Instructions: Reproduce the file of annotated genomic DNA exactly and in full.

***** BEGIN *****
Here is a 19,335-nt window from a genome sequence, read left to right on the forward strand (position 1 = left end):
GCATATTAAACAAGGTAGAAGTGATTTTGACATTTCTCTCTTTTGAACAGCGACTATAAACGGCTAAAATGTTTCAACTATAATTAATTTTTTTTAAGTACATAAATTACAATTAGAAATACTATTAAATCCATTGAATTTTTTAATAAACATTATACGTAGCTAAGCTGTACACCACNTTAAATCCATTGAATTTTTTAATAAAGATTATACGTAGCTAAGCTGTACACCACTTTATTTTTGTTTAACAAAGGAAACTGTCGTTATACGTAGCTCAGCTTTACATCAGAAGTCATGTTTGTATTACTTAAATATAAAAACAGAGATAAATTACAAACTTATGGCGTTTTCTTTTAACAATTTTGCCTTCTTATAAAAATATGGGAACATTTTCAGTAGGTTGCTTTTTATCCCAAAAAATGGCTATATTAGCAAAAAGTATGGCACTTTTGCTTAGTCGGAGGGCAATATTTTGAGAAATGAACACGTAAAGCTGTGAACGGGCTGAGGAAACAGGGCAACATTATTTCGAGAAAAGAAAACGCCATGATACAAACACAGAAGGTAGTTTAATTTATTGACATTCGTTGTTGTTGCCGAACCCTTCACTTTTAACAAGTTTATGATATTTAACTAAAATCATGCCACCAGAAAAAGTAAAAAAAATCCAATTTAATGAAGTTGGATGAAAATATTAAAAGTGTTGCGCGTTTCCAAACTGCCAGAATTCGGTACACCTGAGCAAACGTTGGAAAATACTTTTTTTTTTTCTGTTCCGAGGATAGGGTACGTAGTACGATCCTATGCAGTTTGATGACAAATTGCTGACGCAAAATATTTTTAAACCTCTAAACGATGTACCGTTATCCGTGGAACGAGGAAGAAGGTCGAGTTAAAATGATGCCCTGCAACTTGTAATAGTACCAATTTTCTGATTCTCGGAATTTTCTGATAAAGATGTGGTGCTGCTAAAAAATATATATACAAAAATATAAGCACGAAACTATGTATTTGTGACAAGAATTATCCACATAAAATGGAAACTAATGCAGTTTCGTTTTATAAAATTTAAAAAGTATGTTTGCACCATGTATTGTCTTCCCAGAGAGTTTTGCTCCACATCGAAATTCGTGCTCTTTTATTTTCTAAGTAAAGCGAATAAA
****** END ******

Here is a 19,335-nt window from a genome sequence, read left to right on the forward strand (position 1 = left end):
GCATATTAAACAAGGTAGAAGTGATTTTGACATTTCTCTCTTTTGAACAGCGACTATAAACGGCTAAAATGTTTCAACTATAATTAATTTTTTTTAAGTACATAAATTACAATTAGAAATACTATTAAATCCATTGAATTTTTTAATAAACATTATACGTAGCTAAGCTGTACACCACNTTAAATCCATTGAATTTTTTAATAAAGATTATACGTAGCTAAGCTGTACACCACTTTATTTTTGTTTAACAAAGGAAACTGTCGTTATACGTAGCTCAGCTTTACATCAGAAGTCATGTTTGTATTACTTAAATATAAAAACAGAGATAAATTACAAACTTATGGCGTTTTCTTTTAACAATTTTGCCTTCTTATAAAAATATGGGAACATTTTCAGTAGGTTGCTTTTTATCCCAAAAAATGGCTATATTAGCAAAAAGTATGGCACTTTTGCTTAGTCGGAGGGCAATATTTTGAGAAATGAACACGTAAAGCTGTGAACGGGCTGAGGAAACAGGGCAACATTATTTCGAGAAAAGAAAACGCCATGATACAAACACAGAAGGTAGTTTAATTTATTGACATTCGTTGTTGTTGCCGAACCCTTCACTTTTAACAAGTTTATGATATTTAACTAAAATCATGCCACCAGAAAAAGTAAAAAAAATCCAATTTAATGAAGTTGGATGAAAATATTAAAAGTGTTGCGCGTTTCCAAACTGCCAGAATTCGGTACACCTGAGCAAACGTTGGAAAATACTTTTTTTTTTTCTGTTCCGAGGATAGGGTACGTAGTACGATCCTATGCAGTTTGATGACAAATTGCTGACGCAAAATATTTTTAAACCTCTAAACGATGTACCGTTATCCGTGGAACGAGGAAGAAGGTCGAGTTAAAATGATGCCCTGCAACTTGTAATAGTACCAATTTTCTGATTCTCGGAATTTTCTGATAAAGATGTGGTGCTGCTAAAAAATATATATACAAAAATATAAGCACGAAACTATGTATTTGTGACAAGAATTATCCACATAAAATGGAAACTAATGCAGTTTCGTTTTATAAAATTTAAAAAGTATGTTTGCACCATGTATTGTCTTCCCAGAGAGTTTTGCTCCACATCGAAATTCGTGCTCTTTTATTTTCTAAGTAAAGCGAATAAA